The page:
Counterfeit cigarettes are among the illicit goods most likely to be smuggled across South Africa’s borders on a daily basis, according to a Mondaq story.
The story said that the illicit trade in counterfeit and genuine cigarettes had grown at a “phenomenal pace” and that cigarettes now comprised one of the most prevalent and problematic counterfeited items available on the black market.
Low production costs and high levels of demand had made counterfeit cigarettes one of the region’s most trafficked goods, with some reports recording that the trade in illegal cigarettes had outgrown sales of narcotics.
Every year, over ZAR4 billion in tax revenue was “lost” to sales of counterfeit cigarettes.
According to the Tobacco Institute of Southern Africa, more than 60 percent of all counterfeit cigarettes originate in Zimbabwe, partly due to poor border controls between the two countries.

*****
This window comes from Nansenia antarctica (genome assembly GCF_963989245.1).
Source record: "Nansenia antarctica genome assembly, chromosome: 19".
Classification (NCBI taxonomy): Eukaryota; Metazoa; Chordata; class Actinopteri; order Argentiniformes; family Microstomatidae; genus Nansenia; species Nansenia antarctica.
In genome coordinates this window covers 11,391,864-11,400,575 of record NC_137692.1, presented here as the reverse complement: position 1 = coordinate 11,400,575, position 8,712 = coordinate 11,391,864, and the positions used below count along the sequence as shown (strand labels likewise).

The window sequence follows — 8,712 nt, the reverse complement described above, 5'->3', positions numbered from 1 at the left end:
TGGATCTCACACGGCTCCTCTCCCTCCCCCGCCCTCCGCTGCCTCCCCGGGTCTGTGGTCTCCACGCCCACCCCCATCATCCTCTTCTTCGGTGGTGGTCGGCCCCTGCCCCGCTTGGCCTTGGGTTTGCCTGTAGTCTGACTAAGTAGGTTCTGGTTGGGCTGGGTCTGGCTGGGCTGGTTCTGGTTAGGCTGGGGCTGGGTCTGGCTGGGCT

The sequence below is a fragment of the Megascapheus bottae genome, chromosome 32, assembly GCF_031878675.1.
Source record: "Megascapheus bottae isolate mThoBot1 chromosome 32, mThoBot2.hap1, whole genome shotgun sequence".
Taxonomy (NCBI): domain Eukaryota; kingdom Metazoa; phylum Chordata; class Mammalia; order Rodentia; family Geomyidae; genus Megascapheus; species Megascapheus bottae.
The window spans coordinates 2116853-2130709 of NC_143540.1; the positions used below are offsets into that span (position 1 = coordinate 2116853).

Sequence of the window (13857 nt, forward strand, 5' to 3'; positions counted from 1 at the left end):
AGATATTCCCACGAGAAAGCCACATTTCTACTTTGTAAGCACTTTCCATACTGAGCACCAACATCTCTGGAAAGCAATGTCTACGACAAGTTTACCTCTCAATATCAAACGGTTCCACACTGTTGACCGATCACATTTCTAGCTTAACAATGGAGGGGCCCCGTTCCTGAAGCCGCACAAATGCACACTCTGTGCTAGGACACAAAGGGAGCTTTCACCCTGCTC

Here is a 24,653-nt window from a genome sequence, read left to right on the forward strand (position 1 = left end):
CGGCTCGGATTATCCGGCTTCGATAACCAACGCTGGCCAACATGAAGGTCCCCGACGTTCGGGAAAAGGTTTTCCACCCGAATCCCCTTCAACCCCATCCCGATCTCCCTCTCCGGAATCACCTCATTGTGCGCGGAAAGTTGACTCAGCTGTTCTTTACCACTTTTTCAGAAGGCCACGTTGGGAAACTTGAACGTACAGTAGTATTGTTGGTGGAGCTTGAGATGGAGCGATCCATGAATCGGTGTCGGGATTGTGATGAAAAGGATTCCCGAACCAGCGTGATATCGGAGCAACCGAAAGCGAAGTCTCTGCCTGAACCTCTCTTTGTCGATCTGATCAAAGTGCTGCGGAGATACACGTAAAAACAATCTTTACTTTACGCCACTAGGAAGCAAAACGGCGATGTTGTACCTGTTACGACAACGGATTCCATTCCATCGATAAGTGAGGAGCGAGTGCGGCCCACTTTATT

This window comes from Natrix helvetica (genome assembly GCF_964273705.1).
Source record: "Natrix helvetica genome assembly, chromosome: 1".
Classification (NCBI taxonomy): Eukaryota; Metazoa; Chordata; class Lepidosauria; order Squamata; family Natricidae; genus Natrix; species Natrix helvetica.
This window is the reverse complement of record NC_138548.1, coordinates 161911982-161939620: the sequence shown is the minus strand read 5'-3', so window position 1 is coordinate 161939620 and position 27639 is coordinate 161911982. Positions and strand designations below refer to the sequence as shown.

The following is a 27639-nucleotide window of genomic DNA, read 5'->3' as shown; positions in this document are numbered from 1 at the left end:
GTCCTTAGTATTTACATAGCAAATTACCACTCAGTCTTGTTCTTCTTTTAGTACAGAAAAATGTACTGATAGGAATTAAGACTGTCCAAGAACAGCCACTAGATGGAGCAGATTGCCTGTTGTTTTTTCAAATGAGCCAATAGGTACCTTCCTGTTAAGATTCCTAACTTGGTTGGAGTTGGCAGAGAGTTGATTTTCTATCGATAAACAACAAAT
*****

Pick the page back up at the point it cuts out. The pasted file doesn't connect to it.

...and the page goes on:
Packs of counterfeit cigarettes are sold for about ZAR10 a pack, while packs of licit cigarettes retail for about ZAR30.
The story is at odds with a study published at tobaccocontrol.bmj.com a month ago, which found that, with the exception of 2010, there was no evidence that the illicit trade in cigarettes in South Africa was significantly undermining government revenue.
“Claims that illicit trade has consistently increased over the past 15 years, and has continued its sharp increase since 2010, are not supported,” the study concluded.